His father, John, who hailed from Jamaica, worked at a Ford Motor Company plant, but died of tuberculosis before Curtis was born. His mother, Antoinette (Heath) Fuller, a homemaker, had come north from Atlanta. She died when Curtis was 9, and he spent the next few years at an a orphanage run by Jesuits.

While his mother was alive she had paid for Curtis’s sister, Mary, to receive piano lessons. He would listen through the wall, learning the fundamentals of music secondhand. He showed an interest in the violin at the orphanage but was discouraged after a teacher told him it was an unsuitable instrument for Black people to play.

Soon after that, he saw J.J. Johnson, bebop’s leading trombonist, in concert alongside the saxophonist Illinois Jacquet, and he became enthralled by the trombone’s “majestic sound,” he told Mr. Stryker in an interview.

“Illinois Jacquet was an act: honking and screaming, biting the reed, squealing and that stuff. The crowd would go wild,” Mr. Fuller said. “But J.J. just stood there and played, and he looked like the guy, the person who really knew what he was doing.”

ImageMr. Fuller, center, with two of his fellow N.E.A. Jazz Masters, the saxophonists Jimmy Heath, left, and Frank Wess, at Jazz at Lincoln Center in 2011.
Mr. Fuller, center, with two of his fellow N.E.A. Jazz Masters, the saxophonists Jimmy Heath, left, and Frank Wess, at Jazz at Lincoln Center in 2011.Credit...Chad Batka for The New York Times

He was also impressed by the local trombonist Frank Rosolino, whom he heard perform soon after, and who became his teacher. He fell in with a coterie of young jazz musicians in Detroit, many of whom were destined for jazz prominence, including the pianist Barry Harris and the guitarist Kenny Burrell.

“That was like a network in Detroit; we generally stuck together,” he said in 2007. “There was a lot of love and real closeness.”

In 1953 Mr. Fuller was drafted into the Army, where he joined one of the last all-Black military bands, whose other members included the future stars Cannonball Adderley and Junior Mance.

After leaving the armed forces, he returned to the Detroit scene before traveling to New York in 1957 with the saxophonist Yusef Lateef’s band. When Miles Davis offered him a job, he decided to stay.

Playing with Davis led to his meeting two particularly important people: Coltrane, who was the band’s tenor saxophonist, and Alfred Lion, a founder of Blue Note Records, who heard Mr. Fuller onstage with Davis’s band and invited him to record for the label.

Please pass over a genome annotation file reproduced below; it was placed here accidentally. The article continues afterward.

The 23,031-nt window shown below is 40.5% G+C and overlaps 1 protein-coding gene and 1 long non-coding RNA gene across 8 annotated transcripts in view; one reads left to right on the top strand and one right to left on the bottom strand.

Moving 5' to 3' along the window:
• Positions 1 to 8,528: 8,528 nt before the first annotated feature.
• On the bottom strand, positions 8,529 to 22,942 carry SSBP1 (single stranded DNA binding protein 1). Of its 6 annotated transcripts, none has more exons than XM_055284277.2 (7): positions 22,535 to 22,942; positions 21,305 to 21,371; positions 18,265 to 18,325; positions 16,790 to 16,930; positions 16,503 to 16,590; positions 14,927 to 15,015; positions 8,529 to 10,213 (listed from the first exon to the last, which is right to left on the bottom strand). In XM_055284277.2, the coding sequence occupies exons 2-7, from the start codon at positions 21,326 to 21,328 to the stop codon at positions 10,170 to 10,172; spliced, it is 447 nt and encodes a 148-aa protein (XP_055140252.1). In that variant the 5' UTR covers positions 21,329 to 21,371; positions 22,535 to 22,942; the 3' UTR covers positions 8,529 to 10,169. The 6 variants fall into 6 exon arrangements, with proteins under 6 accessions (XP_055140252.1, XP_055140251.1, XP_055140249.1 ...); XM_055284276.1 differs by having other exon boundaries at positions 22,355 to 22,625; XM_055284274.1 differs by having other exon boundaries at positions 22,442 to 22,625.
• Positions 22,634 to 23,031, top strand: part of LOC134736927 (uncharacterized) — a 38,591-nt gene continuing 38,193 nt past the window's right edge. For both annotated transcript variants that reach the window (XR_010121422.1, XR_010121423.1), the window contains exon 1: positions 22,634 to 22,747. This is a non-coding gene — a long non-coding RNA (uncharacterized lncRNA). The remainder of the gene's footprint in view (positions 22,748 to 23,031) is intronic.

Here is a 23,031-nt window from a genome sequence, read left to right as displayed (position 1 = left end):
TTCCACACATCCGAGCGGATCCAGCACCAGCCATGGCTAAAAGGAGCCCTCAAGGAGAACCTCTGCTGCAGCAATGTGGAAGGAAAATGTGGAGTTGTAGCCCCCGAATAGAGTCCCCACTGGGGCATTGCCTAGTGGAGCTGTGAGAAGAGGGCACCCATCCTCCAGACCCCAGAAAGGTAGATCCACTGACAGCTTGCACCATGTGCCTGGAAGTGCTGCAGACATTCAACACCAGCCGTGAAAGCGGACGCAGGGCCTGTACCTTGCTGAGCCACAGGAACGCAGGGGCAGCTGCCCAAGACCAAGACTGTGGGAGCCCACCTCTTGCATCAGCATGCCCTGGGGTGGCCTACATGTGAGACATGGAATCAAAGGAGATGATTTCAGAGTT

As he began to make his name as a bandleader, Mr. Fuller also found work alongside prominent musicians including Billie Holiday, Dizzy Gillespie and James Moody.

Holiday, who became a mentor, encouraged him to bear in mind the range and pacing of his own speaking voice when he improvised. “When I came to New York, I always tried to impress people, play long solos as fast as I could — lightning fast,” Mr. Fuller said in 2007. “And all of a sudden Billie Holiday said, ‘When you play, you’re talking to people. So learn how to edit your thing, you know?’ I learned to do that.”

In 1959, Savoy released “The Curtis Fuller Jazztet,” a lively album that included the saxophonist and composer Benny Golson as a featured guest. Soon after, Mr. Golson and the trumpeter Art Farmer began a separate band under the Jazztet name, with Mr. Fuller as a side musician. It would be one of the quintessential jazz ensembles of the 1960s, but Mr. Fuller soon moved on to other endeavors. (He and Mr. Golson remained close friends until his death.)

The untimely deaths of Coltrane, who was also a dear friend, and Mr. Fuller’s sister in 1967 sent him into a depression, and he left the music business, taking a job with the Chrysler Corporation in downtown Manhattan. But about a year later, Gillespie persuaded Mr. Fuller to join his band for a world tour, and he re-entered the jazz scene for good.